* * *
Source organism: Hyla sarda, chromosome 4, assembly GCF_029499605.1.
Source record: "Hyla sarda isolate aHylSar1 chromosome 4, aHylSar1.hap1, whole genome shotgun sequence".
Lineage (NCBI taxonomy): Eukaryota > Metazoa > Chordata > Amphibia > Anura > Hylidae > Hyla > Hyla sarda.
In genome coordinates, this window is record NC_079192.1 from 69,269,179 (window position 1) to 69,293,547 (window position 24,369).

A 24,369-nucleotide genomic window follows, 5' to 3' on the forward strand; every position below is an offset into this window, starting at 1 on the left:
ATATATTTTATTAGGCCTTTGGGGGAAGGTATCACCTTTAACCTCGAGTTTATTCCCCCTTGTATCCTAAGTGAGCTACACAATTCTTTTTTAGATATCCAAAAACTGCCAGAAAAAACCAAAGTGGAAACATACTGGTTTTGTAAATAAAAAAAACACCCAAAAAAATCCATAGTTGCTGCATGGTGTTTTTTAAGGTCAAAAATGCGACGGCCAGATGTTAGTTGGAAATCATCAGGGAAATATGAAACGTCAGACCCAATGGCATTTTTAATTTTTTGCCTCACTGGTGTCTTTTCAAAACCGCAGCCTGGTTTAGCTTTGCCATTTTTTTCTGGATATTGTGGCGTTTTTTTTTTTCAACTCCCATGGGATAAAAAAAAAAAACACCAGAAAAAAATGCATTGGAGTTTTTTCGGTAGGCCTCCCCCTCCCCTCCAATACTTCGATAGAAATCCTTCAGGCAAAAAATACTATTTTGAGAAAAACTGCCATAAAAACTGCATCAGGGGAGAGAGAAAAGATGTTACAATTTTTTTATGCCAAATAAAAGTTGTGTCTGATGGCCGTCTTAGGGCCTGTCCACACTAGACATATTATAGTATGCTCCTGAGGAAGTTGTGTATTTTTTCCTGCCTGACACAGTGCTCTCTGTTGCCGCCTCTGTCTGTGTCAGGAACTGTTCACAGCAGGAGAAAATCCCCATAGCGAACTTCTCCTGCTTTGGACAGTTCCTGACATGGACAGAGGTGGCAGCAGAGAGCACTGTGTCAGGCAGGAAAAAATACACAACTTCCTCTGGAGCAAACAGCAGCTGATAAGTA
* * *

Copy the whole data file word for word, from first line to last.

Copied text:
Source organism: Hyla sarda, chromosome 4, assembly GCF_029499605.1.
Source record: "Hyla sarda isolate aHylSar1 chromosome 4, aHylSar1.hap1, whole genome shotgun sequence".
Lineage (NCBI taxonomy): Eukaryota > Metazoa > Chordata > Amphibia > Anura > Hylidae > Hyla > Hyla sarda.
In genome coordinates, this window is record NC_079192.1 from 69,269,179 (window position 1) to 69,293,547 (window position 24,369).

A 24,369-nucleotide genomic window follows, 5' to 3' on the forward strand; every position below is an offset into this window, starting at 1 on the left:
ATATATTTTATTAGGCCTTTGGGGGAAGGTATCACCTTTAACCTCGAGTTTATTCCCCCTTGTATCCTAAGTGAGCTACACAATTCTTTTTTAGATATCCAAAAACTGCCAGAAAAAACCAAAGTGGAAACATACTGGTTTTGTAAATAAAAAAAACACCCAAAAAAATCCATAGTTGCTGCATGGTGTTTTTTAAGGTCAAAAATGCGACGGCCAGATGTTAGTTGGAAATCATCAGGGAAATATGAAACGTCAGACCCAATGGCATTTTTAATTTTTTGCCTCACTGGTGTCTTTTCAAAACCGCAGCCTGGTTTAGCTTTGCCATTTTTTTCTGGATATTGTGGCGTTTTTTTTTTTCAACTCCCATGGGATAAAAAAAAAAAACACCAGAAAAAAATGCATTGGAGTTTTTTCGGTAGGCCTCCCCCTCCCCTCCAATACTTCGATAGAAATCCTTCAGGCAAAAAATACTATTTTGAGAAAAACTGCCATAAAAACTGCATCAGGGGAGAGAGAAAAGATGTTACAATTTTTTTATGCCAAATAAAAGTTGTGTCTGATGGCCGTCTTAGGGCCTGTCCACACTAGACATATTATAGTATGCTCCTGAGGAAGTTGTGTATTTTTTCCTGCCTGACACAGTGCTCTCTGTTGCCGCCTCTGTCTGTGTCAGGAACTGTTCACAGCAGGAGAAAATCCCCATAGCGAACTTCTCCTGCTTTGGACAGTTCCTGACATGGACAGAGGTGGCAGCAGAGAGCACTGTGTCAGGCAGGAAAAAATACACAACTTCCTCTGGAGCAAACAGCAGCTGATAAGTA